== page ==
fusca-group field ants

(Formica fusca group)

fusca-group field ant (Formica fusca group)
Photo by Alfredo Colon

The genus Formica has been divided by taxonomists into thirteen species groups based on distinctive features and behavior that can be easily seen in the field. The most diverse and most abundant of these is the fusca group. There are 45 species in the fusca group worldwide, 21 species in North America north of Mexico, and at least 8 species in Minnesota. These species were formerly in the subgenus Serviformica. That subgenus is not valid because it does not contain all of the descendants of one common ancestor and no others (monophyletic). It is not used in North America, where it is considered a junior synonym of Formica, but it is still used in Europe.


Most fusca-group field ants are found in grasslands and open woodlands. Some occur in closed canopy forests, in bogs, or in fens.

Fusca-group field ants are often the unwitting hosts of slave makers, including Amazon ants (Polyergus spp.) and slave-raider field ants (Formica sanguinea group), or of temporary social parasites in the rufa-group wood ants (Formica rufa group).


All fusca-group field ants have one or two offset teeth on the jaws (mandibles) at the base, the part closest to the head. Most are uniformly dark colored, black or dark brown. Some are reddish or yellowish on the front part of the body (mesosoma), sometimes also on the head around the mouthparts.


Distribution Map



24, 27, 29, 30, 82.



Hymenoptera (ants, bees, wasps, and sawflies)  


Apocrita (narrow-waisted wasps, ants, and bees)  


Aculeata (ants, bees, and stinging wasps)  


Formicoidea (ants)  


Formicidae (ants)  




Formicini (wood, mound, field ants, and allies)  


Formica (wood, mound, and field ants)  

Subordinate Taxa


ant (Formica albipennis)

ant (Formica browni)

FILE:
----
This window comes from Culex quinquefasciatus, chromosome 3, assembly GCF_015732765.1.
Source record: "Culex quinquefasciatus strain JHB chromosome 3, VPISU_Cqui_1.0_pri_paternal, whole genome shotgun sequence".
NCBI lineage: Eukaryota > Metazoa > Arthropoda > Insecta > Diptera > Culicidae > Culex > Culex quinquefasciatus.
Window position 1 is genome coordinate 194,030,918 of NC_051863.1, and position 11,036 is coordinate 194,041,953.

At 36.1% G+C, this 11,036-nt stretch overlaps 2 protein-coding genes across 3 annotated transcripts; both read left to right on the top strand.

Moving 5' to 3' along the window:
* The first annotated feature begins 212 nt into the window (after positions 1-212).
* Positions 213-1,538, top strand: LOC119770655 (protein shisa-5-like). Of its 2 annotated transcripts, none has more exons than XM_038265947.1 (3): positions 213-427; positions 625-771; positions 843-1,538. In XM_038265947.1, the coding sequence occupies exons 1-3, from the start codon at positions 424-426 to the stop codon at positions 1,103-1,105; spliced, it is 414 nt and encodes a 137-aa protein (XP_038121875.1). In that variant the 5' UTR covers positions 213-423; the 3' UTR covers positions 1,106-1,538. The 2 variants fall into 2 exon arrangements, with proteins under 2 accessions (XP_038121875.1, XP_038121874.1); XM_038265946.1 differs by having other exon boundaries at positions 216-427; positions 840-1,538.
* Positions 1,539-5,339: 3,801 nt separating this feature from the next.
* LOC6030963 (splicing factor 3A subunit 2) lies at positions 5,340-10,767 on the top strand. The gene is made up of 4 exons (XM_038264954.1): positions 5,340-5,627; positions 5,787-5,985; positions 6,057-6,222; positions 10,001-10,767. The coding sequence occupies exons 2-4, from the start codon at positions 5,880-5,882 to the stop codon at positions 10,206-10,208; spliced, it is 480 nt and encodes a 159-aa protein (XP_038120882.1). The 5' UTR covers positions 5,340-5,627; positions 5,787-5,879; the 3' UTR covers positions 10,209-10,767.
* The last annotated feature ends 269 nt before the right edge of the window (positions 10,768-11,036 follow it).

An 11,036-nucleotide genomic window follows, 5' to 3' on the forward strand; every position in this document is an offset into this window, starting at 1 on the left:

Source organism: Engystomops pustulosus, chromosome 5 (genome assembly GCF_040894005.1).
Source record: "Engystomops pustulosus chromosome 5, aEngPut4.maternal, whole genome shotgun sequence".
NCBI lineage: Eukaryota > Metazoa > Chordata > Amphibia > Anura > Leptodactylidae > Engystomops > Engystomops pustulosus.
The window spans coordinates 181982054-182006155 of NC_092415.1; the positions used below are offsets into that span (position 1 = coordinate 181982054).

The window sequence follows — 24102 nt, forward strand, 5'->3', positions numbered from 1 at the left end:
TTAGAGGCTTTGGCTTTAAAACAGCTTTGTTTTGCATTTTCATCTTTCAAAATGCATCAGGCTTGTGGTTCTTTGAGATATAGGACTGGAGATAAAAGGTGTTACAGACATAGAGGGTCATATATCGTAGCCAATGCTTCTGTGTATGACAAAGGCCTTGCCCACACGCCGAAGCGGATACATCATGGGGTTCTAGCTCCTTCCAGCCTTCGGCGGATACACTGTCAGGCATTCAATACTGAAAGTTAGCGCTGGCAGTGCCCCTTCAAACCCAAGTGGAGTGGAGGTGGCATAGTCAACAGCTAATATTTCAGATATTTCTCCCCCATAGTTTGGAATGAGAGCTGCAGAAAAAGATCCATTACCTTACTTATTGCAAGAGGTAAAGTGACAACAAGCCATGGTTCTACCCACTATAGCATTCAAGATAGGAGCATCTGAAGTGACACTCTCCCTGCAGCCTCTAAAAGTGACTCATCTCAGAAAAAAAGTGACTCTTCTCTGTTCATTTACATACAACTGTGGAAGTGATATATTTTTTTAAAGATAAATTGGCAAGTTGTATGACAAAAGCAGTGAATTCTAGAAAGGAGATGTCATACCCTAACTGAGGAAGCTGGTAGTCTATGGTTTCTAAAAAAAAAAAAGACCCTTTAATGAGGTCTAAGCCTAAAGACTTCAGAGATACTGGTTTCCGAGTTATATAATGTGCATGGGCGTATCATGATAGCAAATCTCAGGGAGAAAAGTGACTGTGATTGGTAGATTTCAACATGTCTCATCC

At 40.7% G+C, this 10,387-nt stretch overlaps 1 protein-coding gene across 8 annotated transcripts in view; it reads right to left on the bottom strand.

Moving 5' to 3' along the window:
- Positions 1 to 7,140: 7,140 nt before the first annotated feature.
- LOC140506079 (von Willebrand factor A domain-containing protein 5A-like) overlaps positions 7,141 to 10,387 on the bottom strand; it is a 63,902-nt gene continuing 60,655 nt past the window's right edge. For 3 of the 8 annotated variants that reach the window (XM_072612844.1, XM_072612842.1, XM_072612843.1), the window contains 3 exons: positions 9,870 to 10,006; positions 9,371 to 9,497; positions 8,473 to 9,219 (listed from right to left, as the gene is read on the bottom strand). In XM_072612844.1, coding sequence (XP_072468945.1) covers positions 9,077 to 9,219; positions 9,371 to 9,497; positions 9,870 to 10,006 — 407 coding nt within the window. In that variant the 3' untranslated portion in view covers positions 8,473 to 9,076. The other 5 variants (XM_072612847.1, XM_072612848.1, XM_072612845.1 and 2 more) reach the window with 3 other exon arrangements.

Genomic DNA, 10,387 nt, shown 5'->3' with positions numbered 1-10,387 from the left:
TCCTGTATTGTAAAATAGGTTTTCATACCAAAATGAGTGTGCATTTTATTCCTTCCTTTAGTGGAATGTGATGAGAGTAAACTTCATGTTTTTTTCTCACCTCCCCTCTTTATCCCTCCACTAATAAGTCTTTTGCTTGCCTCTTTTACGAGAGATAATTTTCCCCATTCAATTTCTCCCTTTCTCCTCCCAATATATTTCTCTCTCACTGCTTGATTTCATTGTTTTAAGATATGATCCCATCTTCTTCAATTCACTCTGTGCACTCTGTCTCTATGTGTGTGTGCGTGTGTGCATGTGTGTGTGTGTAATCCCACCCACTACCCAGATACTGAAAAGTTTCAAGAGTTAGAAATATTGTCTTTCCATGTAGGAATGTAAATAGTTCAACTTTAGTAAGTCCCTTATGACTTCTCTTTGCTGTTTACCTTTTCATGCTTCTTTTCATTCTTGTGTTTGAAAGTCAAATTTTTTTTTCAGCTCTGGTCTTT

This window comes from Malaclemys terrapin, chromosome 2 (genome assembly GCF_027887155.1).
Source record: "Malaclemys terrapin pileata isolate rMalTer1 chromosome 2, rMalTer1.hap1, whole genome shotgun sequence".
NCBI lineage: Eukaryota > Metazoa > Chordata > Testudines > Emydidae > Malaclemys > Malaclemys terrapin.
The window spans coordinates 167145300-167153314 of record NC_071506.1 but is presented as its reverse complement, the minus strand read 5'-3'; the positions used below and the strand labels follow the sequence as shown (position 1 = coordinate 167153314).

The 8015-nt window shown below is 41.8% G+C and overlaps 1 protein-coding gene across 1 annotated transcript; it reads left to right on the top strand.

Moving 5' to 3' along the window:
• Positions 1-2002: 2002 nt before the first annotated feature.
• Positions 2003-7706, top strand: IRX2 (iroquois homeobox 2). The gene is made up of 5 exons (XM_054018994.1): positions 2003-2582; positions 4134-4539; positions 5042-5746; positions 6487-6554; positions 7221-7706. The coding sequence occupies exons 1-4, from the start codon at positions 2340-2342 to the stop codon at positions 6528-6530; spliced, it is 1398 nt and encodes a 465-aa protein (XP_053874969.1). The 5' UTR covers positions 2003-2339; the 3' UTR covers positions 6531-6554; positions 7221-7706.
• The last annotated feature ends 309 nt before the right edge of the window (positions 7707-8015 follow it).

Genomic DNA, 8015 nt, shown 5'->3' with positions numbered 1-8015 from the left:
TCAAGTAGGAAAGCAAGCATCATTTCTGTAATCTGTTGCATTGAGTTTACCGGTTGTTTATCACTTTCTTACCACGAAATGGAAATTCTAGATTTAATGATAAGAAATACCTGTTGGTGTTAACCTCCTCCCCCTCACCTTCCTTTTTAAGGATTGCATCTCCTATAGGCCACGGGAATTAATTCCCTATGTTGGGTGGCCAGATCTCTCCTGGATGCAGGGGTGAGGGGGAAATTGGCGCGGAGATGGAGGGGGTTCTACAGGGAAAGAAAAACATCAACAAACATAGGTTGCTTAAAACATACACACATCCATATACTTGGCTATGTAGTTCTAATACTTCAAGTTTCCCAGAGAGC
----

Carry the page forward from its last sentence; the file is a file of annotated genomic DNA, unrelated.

ant (Formica candida)

ant (Formica cinereofusca)

ant (Formica foreliana)

ant (Formica gerardi)

ant (Formica glauca)

ant (Formica gnava)

ant (Formica hayashi)

ant (Formica kozlovi)

ant (Formica lemani)

ant (Formica lepida)

ant (Formica longipilosa)

ant (Formica microphthalma)

ant (Formica moki)

ant (Formica occulta)

ant (Formica pachucana)

ant (Formica propatula)

ant (Formica pulla)

ant (Formica retecta)

ant (Formica sibylla)

ant (Formica subcyanea)

ant (Formica subelongata)

ant (Formica yoshiokae)

black bog ant (Formica picea)

bright mound ant (Formica neoclara)

Canada mound ant (Formica canadensis)

dry mound ant (Formica xerophila)

Francoeur’s field ant (Formica francoeuri)

gray mound ant (Formica aerata)

Hewitt's mound ant (Formica hewitti)

high mound ant (Formica altipetens)

icy mound ant (Formica glacialis)

impolite mound ant (Formica subpolita)

Japanese wood ant (Formica japonica)

jet black mound ant (Formica gagatoides)

light bronze mound ant (Formica subaenescens)

New World red bearded field ant (Formica neorufibarbis)

overgrown mound ant (Formica accreta)

Pacific field ant (Formica pacifica)

podzol mound ant (Formica podzolica)

prairie mound ant (Formica montana)

silky mound ant (Formica fusca)

silvery field ant (Formica argentea)

somewhat silky mound ant (Formica subsericea)

transmountain mound ant (Formica transmontanis)






Common Names


fusca group

fusca-group field ants












The bulbous part of the abdomen of ants, bees, and wasps. In ants it usually begins at segment three.



In Hymenoptera: the front part of the body, consisting of all three segments of the thorax and the first segment of the abdomen, to which the wings are attached.






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Alfredo Colon

    fusca-group field ant (Formica fusca group)      
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  Alfredo Colon

Location: Woodbury, MN

fusca-group field ant (Formica fusca group)

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Created: 8/6/2023

Last Updated:

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